Career choice and perceptions of dental hygiene students and applicants

J Dent Hyg. 2003 Spring;77(2):97-104.


Purpose: As the number of dental hygiene programs across the country continues to increase, educational opportunities for prospective students have flourished, resulting in increased competition among dental hygiene programs for qualified applicants. The purpose of this study was to provide a current description of dental hygiene students and applicants, assess the reasons for choosing the career, and evaluate the perceptions of both applicants and enrolled students with regard to specific aspects of the profession.

Methods: A questionnaire was mailed to 142 prospective dental hygiene students who met the minimal requirements for admission to either of the two dental hygiene programs in Arkansas. The prospective students had been invited for an admissions interview. The questionnaire also was administered during class to 80 students currently enrolled in one of the two programs.

Results: An overall response rate of 71% (n = 157) was achieved. The average respondent was 22 years old, female, and Caucasian with a grade point average of 3.5 and a composite ACT score of 23. Dental hygiene was also the first career choice and most respondents had prior dental assisting experience. Dental hygienists and dentists were reported as providing the most career guidance, while high school and college guidance counselors were least influential. Respondents chose the profession in order to work with and help people, have flexible work schedules, and receive good salaries. Respondents typically viewed dental hygiene as offering a bright future in terms of job security, good salaries, flexible work schedules, diverse career opportunities, and personal responsibility. No significant difference in overall perceptions of the profession was found between applicants and those enrolled in dental hygiene programs, although the strength of individual perceptions of the profession differed between applicant and first-year students compared to second-year students.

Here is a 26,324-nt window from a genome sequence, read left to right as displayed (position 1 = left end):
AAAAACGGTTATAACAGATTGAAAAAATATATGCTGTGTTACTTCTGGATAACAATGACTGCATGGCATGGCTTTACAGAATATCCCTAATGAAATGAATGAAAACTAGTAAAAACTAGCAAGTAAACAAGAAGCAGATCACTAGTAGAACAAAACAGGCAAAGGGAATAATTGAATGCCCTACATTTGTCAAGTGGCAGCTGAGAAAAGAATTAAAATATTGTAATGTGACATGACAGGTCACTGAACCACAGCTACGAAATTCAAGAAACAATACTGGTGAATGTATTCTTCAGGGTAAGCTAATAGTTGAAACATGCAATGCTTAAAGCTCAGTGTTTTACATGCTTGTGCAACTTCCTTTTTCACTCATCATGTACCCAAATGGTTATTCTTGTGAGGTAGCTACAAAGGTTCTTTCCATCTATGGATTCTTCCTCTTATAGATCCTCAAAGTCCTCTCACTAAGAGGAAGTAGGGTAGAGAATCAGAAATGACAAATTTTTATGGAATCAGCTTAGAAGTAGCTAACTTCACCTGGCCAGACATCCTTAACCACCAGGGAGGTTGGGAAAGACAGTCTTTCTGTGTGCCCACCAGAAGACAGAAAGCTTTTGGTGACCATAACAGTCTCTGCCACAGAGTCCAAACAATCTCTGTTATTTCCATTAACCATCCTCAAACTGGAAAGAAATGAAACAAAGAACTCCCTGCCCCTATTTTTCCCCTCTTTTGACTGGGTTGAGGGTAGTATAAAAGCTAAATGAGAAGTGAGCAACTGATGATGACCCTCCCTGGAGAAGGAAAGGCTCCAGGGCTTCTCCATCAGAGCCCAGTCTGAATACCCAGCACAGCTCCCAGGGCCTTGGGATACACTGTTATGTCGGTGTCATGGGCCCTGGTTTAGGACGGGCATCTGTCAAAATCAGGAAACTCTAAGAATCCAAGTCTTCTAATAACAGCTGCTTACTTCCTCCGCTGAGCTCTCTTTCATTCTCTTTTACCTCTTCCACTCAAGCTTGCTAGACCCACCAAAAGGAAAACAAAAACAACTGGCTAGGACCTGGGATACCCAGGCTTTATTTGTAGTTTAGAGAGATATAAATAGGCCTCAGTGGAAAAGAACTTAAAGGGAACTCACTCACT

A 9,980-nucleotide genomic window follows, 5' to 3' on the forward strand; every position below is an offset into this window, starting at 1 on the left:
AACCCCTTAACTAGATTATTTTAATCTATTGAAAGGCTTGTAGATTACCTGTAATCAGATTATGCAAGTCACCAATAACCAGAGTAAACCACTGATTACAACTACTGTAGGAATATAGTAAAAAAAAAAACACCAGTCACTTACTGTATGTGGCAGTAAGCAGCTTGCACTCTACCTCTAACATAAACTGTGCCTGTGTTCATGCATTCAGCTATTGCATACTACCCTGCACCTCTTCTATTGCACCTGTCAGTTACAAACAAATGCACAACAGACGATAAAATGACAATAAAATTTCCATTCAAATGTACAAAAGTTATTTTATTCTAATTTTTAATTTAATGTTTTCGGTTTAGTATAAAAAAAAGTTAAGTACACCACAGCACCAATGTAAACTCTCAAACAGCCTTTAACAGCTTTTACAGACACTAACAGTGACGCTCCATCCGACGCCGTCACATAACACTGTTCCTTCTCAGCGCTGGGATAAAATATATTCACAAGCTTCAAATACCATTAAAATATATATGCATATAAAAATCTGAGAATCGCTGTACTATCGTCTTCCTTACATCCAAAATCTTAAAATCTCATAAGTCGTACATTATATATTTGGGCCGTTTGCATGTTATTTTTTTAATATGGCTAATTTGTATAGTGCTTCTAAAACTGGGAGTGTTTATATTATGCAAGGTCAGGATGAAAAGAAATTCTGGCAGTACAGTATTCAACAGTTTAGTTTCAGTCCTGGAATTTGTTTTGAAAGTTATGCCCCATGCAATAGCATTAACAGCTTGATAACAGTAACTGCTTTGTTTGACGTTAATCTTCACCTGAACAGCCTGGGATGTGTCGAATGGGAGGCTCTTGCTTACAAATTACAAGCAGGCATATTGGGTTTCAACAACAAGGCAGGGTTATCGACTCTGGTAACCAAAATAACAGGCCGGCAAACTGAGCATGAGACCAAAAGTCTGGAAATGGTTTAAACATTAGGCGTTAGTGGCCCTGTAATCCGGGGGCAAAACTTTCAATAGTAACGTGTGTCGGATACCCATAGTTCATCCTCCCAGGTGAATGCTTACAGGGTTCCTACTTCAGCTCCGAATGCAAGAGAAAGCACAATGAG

Conclusion: Dental hygiene programs can use the findings of this study to identify influential allies in guiding prospective students toward a career in dental hygiene. The results also can be used to design recruitment strategies that incorporate aspects of the profession found to motivate students in their career choice and shape their perceptions of the profession.

MeSH terms

  • Adolescent
  • Adult
  • Analysis of Variance
  • Arkansas
  • Career Choice*
  • Dental Hygienists / education
  • Dental Hygienists / psychology*
  • Female
  • Humans
  • Male
  • Mentors
  • Motivation
  • Statistics, Nonparametric
  • Students, Health Occupations / psychology*
  • Surveys and Questionnaires